The absence of public toilets can result in social isolation and challenges for livelihood and going to work. Wider consequences are low self-esteem, depression, and loneliness. However, this issue has not been given much priority into action. This year’s UN World Toilet Day has reminded the issues of sanitation with the theme “Valuing Toilets”. Life without a toilet is dirty, dangerous, and undignified. Toilets define public health. It also drives improvements in gender equality, education, economics, and the environment. There will be no sustainable future without toilets.
There is only 1 public toilet for every 46,000 individuals, only a third of the 84 toilets in Kathmandu are in operation and even those are poorly maintained and unhygienic and only 13 percent of users are women. 95 percent of sewage is dumped untreated into the rivers and water bodies perpetuating a vicious cycle of disease and poverty.
Without access to safe toilets and clean water, women often have privacy and safety issues, children are prone to life-threatening waterborne diseases, and millions of girls miss school because menstruation becomes too hard to manage. Unfortunately, this issue remains under focus in the policies and development activities of cities around the world.
Aerosan Nepal is a social enterprise that offers a design-build-operate public toilet management solution through a network of pay-per-use, gender and disabled inclusive, hygienic, and modern facilities (known as Hub) with an integrated waste-to-value solution and an evidence-based cleanliness protocol.
It addresses the critical sanitation problem within Nepal’s urbanized areas and now embeds public toilet facilities within attractive community spaces that have become a focal point for the neighborhood boasting a shop for sanitary supplies, hand sanitizer, masks, potable water, and snacks, a restaurant serving teas and full meals, a shower, and wifi for children’s online school lessons. It has grown to now attract many small vendors selling shoes, clothing, and food items and is an impressive focal point attracting over 800 visitors per day.
Following a survey of existing toilets and interviews with operators and women’s groups, the Hub design was developed in 2017 and piloted at Ratna Park in 2018. Results showed a 46% increase in women users, a 40 % increase in handwashing whilst doubling the number of users, and, at the same time, providing an adequate supply of biogas for the teahouse. These positive results highlight the opportunity to create a public toilet Hub that presents a multitude of benefits for the local community.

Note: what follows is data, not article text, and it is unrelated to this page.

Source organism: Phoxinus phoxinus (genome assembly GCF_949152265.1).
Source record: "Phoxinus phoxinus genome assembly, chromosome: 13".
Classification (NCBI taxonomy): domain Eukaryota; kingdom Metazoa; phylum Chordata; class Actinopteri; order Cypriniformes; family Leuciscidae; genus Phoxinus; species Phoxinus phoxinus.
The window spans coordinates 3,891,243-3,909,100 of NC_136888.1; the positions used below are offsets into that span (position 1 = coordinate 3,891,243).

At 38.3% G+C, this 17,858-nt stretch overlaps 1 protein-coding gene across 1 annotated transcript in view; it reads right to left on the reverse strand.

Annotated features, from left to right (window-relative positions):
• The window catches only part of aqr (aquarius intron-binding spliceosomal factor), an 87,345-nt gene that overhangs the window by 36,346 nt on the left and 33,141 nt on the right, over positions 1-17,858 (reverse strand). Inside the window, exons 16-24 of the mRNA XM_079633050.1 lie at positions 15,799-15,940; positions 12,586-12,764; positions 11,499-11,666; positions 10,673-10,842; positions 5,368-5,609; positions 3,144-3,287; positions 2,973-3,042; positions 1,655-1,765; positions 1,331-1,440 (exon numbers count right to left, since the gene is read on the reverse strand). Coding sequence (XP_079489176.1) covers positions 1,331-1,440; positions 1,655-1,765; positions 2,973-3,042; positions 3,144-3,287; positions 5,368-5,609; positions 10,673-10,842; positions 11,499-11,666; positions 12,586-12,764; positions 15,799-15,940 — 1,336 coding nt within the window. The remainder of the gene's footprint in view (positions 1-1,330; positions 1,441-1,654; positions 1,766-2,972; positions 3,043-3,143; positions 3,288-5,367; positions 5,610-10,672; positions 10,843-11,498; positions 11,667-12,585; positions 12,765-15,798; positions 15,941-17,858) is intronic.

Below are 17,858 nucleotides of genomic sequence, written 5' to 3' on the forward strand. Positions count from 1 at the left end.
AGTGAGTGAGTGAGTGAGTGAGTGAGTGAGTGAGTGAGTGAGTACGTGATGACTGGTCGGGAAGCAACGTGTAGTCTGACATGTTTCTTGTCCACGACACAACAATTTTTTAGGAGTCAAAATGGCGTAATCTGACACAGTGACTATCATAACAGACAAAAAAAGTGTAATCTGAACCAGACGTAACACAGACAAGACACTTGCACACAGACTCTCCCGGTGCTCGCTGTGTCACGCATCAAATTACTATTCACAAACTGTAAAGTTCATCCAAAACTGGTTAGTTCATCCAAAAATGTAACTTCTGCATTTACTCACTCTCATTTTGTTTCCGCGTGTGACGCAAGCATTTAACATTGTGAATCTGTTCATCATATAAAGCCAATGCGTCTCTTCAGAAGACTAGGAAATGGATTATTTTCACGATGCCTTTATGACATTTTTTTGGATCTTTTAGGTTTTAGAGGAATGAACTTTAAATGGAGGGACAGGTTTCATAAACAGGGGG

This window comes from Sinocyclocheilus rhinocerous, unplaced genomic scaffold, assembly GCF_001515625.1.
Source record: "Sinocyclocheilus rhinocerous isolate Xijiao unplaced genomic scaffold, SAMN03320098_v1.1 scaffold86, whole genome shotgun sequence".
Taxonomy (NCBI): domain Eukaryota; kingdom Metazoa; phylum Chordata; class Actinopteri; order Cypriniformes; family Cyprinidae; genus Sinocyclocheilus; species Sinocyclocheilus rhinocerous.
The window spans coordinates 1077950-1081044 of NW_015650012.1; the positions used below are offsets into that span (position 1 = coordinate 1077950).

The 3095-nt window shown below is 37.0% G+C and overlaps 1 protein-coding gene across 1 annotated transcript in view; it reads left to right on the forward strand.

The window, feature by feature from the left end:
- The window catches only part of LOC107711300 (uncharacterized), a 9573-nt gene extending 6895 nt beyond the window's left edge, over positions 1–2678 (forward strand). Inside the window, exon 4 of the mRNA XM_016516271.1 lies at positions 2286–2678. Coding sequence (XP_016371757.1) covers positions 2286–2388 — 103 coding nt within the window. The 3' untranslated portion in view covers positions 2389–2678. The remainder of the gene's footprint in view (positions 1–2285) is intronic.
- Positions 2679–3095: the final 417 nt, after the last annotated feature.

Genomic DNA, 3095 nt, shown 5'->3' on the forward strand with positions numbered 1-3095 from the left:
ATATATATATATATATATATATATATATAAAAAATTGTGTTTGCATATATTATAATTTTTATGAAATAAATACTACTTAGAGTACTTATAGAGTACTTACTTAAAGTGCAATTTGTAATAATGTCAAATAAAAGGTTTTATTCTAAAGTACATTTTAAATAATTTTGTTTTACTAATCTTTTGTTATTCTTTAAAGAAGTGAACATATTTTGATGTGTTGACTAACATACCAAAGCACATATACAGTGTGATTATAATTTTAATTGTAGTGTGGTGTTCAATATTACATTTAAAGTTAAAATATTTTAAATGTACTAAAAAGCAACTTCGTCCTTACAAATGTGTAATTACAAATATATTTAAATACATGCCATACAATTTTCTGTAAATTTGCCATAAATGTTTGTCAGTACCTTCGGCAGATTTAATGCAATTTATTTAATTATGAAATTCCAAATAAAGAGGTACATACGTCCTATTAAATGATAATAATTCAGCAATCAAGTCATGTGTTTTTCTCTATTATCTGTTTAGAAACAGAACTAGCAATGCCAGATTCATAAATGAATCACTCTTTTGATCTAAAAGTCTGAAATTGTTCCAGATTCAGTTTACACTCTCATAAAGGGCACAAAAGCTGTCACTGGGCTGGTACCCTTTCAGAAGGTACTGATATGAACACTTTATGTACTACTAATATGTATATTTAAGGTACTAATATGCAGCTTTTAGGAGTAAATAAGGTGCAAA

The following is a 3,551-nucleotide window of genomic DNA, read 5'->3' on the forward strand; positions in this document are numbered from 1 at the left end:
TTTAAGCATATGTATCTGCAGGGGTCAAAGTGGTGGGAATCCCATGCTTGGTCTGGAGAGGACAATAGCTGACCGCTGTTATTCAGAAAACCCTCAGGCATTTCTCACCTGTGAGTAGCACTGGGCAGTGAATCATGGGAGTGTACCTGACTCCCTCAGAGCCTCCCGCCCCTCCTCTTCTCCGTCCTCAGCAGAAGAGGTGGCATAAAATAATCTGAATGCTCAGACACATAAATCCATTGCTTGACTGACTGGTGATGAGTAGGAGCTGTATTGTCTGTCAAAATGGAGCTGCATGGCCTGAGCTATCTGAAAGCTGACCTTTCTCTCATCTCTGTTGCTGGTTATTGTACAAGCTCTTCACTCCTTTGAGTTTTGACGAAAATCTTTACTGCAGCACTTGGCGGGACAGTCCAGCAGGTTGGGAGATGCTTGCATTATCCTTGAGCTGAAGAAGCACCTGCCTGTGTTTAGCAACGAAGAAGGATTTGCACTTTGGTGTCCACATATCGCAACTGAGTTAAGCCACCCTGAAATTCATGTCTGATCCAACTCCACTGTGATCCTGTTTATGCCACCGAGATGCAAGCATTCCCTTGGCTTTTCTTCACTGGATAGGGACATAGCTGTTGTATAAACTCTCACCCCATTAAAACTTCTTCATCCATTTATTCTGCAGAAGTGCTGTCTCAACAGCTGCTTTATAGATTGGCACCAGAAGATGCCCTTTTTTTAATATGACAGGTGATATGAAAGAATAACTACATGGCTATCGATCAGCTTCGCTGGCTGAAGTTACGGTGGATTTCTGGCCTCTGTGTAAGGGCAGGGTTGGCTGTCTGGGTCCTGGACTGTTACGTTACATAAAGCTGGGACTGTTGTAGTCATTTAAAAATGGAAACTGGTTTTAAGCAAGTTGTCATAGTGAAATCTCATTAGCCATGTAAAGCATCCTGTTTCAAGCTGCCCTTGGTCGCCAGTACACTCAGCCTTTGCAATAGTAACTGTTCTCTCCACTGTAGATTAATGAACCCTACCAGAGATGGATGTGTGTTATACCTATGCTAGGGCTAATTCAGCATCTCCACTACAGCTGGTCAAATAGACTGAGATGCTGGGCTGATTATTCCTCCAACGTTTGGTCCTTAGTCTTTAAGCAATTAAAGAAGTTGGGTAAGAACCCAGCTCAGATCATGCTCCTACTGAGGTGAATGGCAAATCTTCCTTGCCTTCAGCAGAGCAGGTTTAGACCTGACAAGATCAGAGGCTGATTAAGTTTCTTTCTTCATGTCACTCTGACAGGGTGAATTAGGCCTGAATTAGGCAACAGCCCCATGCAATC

It has established strategic partnerships with municipalities, which commit to providing the land and construction of the outer building. We also partner with the Sanitation Workers Co-op, which supplies highly trained operators to the Hubs. Women are at the core of the Hub’s success: gender equality, social inclusion, job creation.
Aerosan’s critical partnership is with the Independent Sanitation Workers Co-operative (ISWC) of Dalit women (formerly known as ‘untouchables’). The women are fully trained to work within the Hubs and take a critical role in all aspects of operational management, being provided with dignified employment from customer service roles through to engagement at the senior management team level.
Aerosan has successfully partnered with Grand Challenges Canada and Stone Family Foundation UK to achieve proof of concept and upscaling to achieve a positive impact on the sanitation crisis in Nepal.
Over the past three years, we have seen a positive change in response to our work in Nepal. This has been driven by the acceptance of the Hub structure and our evidence-based results, which show how this approach can be the catalyst for livelihood improvements far beyond the immediate benefits of improved sanitation. Previously, public toilets were considered dirty, smelly and unattractive task and under-resourced, creating health risks and environmental degradation. The Hubs are seen as a platform for community engagement and economic livelihoods, with a radical reduction of those health and environmental risks. This aligns with municipal commitment to greatly improved sanitation with progress towards the SDGs (Sustainable Development Goals).
By providing excellent services for women users – safe, clean, well-ventilated space with full sanitary and MHM facilities, private baby diaper changing, and breastfeeding space, it showed a 46 percent increase in women users.
Aerosan’s initiatives to establish a women-led sanitation workers cooperative at the Aerosan Hub intervention site were met with great enthusiasm and spurred a grassroots movement from the extensive network of workers in the toilets and sanitation sector across the city. With over 50 members, Aerosan and the ISWG group were able to accomplish several agendas to empower sanitation workers.
Here's the link for the video of smart toilet: